A stalled duck boat collided with a barge on the Delaware River in Philadelphia July 7. The collision sent all 37 people aboard the smaller amphibious sightseeing boat overboard. Two bodies were found after a frantic, two-day search.
PHILADELPHIA – A lawyer for the pilot of the tug pushing a barge that sank a duck boat in Philadelphia fears his client could face federal felony charges over the deadly crash.
"The reason he hasn't said anything up to this point is, you're always concerned about criminal charges," lawyer Frank DeSimone said. "I have to err on the side of caution."
Two Hungarian students, ages 16 and 20, died in the July 7 crash, which plunged 35 passengers and two crew members aboard the stalled duck boat into the swift Delaware River.
"I feel terrible, and my client feels terrible, about the two people who died," DeSimone said Monday.
He said he hopes to have his client speak with investigators someday about the deadly July 7 crash but has so far advised him to remain silent. DeSimone is especially concerned about the relatively low threshold for involuntary manslaughter under federal law.
The federal statute requires only simple negligence, compared with the extreme negligence required under state law for that charge, he said.
The tug pilot, a mate, has not been identified either by authorities or DeSimone. The mate was piloting the tug while the captain was on break, the Coast Guard has said.
In radio communications released Friday, the tug is heard telling the Coast Guard: "We are the ones that, I guess, capsized the duck boat. We're on scene, but we do have a barge alongside so there's not too, too much we can do."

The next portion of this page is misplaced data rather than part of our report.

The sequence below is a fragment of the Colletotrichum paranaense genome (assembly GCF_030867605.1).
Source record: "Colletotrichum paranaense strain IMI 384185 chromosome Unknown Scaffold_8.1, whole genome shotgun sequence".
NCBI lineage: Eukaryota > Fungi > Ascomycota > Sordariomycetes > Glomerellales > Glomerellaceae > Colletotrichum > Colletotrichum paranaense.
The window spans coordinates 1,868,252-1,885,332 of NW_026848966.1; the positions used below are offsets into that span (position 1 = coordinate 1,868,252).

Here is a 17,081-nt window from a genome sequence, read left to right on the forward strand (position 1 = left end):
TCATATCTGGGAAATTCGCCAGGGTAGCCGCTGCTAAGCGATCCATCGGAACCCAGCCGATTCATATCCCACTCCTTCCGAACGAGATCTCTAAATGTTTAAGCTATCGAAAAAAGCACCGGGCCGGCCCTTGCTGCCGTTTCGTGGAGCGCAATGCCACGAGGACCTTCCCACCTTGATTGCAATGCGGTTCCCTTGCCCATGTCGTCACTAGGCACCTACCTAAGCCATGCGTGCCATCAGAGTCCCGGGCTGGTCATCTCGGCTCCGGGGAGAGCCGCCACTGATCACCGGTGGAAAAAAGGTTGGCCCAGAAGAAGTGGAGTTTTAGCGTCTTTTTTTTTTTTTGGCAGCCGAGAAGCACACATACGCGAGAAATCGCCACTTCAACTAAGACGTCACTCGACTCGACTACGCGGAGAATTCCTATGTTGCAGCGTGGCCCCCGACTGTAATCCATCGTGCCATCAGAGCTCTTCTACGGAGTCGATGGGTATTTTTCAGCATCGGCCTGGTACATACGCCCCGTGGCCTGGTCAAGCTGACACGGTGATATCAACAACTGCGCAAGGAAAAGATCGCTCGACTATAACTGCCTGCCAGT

The Coast Guard told the tug's five-man crew to throw lifejackets to survivors.
The National Transportation and Safety Board is preparing a preliminary report based on interviews, post-crash tests of the vessels and other evidence. The report is not likely to be completed before Labor Day, and a final report could take another year, NTSB spokesman Ted Lopatkiewicz said Monday.
The agency then refers any recommendations on criminal charges to federal prosecutors.
On Monday, officials in New Jersey released a recording of a 911 call reporting the collision from that side of the Delaware River.
"A barge just ran over one of the duck boats on the Delaware River. There are people in the water," the caller told a police dispatcher.
The dispatcher put him on hold for more than 40 seconds. He then tried unsuccessfully to transfer the call to Philadelphia police, before giving the caller that number to call.
The duck boat crash occurred near the Philadelphia shoreline. A Philadelphia police marine unit helped pluck some of the survivors from the water, as did a ferry boat crossing the river and bystanders onshore.
DeSimone once represented a club operator charged with involuntary manslaughter in the 2000 collapse of his nightclub, which sat on an aging pier in the Delaware River. Three young women died.
Amid evidence the pier was moving, causing cracks in the floor, the nightclub operator pleaded guilty to three counts of involuntary manslaughter and served nine months of house arrest. The pier owner served house arrest after his no contest plea to those charges and risking a catastrophe.
That case unfolded in state court. The duck boat crash is under federal jurisdiction, in part because of the marine transportation issues involved.
The Hungarian students killed, 16-year-old Dora Schwendtner and 20-year-old Szabolcs Prem, were touring the United States through a church-sponsored exchange program.